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Sundance 2022 Day 5 Recap

We're in the home stretch now having officially passed the halfway point of the festival. Most of the big premieres are out of the way, but we've still got so much ground to cover. Yesterday was my most packed movie day so I've got lots to say on After Yang, Summering, You Won't Be Alone, and Hatching.


In a not-so-distant future, human-looking robots live in households and essentially are as close as family members--such was the case of Yang, a robot who unexpectedly malfunctions leaving his human little sister he helped raise devastated. In the process of trying to get Yang repaired, the father of the household, Jake (Colin Farrell), learns that Yang had some spyware installed and had actually been recording every single thing he experienced. As he goes through viewing Yang's memories, Jake literally sees what life was like through Yang's eyes. He is able to appreciate the quiet beauties of life that he often takes for granted. After Yang is a very beautiful, understated, and contemplative film. Its pace is often slow, but its message is very rewarding and stays with you. The visual representation of Yang's memories is absolutely incredible to behold and the direction here is impeccable. Also noteworthy is the musical score which is the loveliest I've heard in a long time. RATING: 8/10


Summering follows four young girls during their last weekend of summer before they inevitably part ways once Junior High starts. I'll be honest to admit that Stand By Me is one of my cinematic blindspots, so I can't speak to the similarities with Summering, though I know that both of these plots revolve around kids finding a dead body. So I'm not sure how it was handled in Stand By Me, but the way these young girls react here is pretty much incomprehensible and their logic is impossible to make sense of...even if they are kids. But sadly, that's not the only problem Summering has. For one thing, it can't totally decide what kind of movie it wants to be. One moment it wants to be a whimsical fantasy, the next it wants to be horror, then it tries its hand at a coming of age adventure. Summering would work far better if it just committed to one genre instead of trying to do them all at once. Also, for a film about friendship, it really needed to focus way more on the relationships between all the characters. The few moments where it does (especially the mother/daughter moments) do work, but there's just not enough to earn what the movie is trying to sell. Half of the time these girls don't really feel like they're friends at all and individually the characters are not nearly as fleshed out as they should be. I had really high hopes for this one as coming-of-age stories for girls are not nearly as prevalent in film as they should be, but this one was unfortunately a disappointment and a huge missed opportunity. I did really like Eden Grace Redfield as Mari though, she was adorably precious. I think I would have much preferred a movie just focused on her and her relationship with her mom played by the always reliable Megan Mullally. Overall, Summering just can't overcome its weak script and sadly lackluster direction (James Ponsoldt, I was rooting for you!) despite these child actresses giving it their all. RATING: 4.5/10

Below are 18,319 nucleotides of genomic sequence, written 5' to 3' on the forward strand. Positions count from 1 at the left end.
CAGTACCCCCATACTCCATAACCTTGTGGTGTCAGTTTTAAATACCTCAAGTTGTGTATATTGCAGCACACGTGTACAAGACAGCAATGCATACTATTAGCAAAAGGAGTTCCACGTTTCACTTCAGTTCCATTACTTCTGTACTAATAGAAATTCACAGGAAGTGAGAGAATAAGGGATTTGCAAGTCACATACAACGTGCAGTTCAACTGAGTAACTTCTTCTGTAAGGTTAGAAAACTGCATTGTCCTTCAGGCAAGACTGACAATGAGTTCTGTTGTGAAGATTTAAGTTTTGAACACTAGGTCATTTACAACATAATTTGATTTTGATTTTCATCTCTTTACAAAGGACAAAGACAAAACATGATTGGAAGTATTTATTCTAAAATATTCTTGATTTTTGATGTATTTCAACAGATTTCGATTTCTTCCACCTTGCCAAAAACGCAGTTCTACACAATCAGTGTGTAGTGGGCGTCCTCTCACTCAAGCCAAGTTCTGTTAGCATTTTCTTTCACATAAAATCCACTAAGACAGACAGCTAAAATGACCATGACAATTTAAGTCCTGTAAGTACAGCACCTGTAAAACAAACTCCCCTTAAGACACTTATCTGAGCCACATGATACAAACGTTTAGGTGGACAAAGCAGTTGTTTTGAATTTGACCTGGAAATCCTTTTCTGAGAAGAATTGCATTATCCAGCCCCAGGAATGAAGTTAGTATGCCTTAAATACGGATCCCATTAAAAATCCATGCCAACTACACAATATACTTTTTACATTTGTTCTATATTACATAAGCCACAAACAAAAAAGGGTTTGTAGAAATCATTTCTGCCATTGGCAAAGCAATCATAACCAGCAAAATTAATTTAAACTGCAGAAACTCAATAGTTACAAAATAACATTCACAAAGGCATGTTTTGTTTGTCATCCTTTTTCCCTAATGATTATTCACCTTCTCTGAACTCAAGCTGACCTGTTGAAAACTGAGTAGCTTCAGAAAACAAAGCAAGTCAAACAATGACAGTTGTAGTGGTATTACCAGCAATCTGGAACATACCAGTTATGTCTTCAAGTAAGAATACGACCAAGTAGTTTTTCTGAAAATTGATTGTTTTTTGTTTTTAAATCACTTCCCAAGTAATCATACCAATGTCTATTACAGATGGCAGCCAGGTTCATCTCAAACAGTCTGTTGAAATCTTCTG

About a week or two before Sundance, a trailer was released for You Won't Be Alone and it was absolutely phenomenal--portraying the film as the best folk horror movie since The Witch. Unfortunately, that trailer and the marketing for the film are going to do a lot of misleading to what this film is actually like. While it is rooted in horror being based on the life of a witch, there is very little horror to the film at all, apart from a lot of gore. It's actually more of a drama and an understanding of what it is like to be a human (which to me was much more effectively done in After Yang). While I think it's beautifully shot, and the lore here is really interesting--its constant pondering narration wore on me. I think there are a lot of really cool ideas here, but the movie felt an hour longer than it was and could really have benefited from a much tighter and more concise edit. Performances are strong all around and everyone brings the story to life, making it a mostly compelling watch. Still, a lot of parts drag on and I felt my patience getting low. It's hard to let go of expectations sometimes and I was seriously sad it wasn't scary in any way, still, I would have accepted it more for what it was had it been a bit more streamlined. RATING: 6.5/10


Tinja is a young girl struggling to achieve the perfection her lifestyle influencer mother often demands in Hatching. One day, she finds a mysterious egg out in the forest, and seeing it has no mother, brings it home to care for it. She soon discovers something terrifying inside, yet still feels a duty to continue to nourish it no matter how grotesque it may be. I won't say more than that, as it's best to go in not knowing a lot (there's a trailer out that I advise skipping since it shows too much). Hatching is one of the most uniquely strange horror movies of the festival, and yet I also found it endlessly watchable. Similar to The Babadook, this film goes the "horror as a metaphor" route, where you know the horror all means something deeper. But there are some genuinely creepy moments here and the film consistently builds up the tension nicely. Plus the body horror element in this is quite simply, fantastic. Seriously, a lot of chilling imagery that will stay with me for a long while. Unlike Summering, the coming of age meets horror works totally perfectly here because they really went all in. RATING: 7/10


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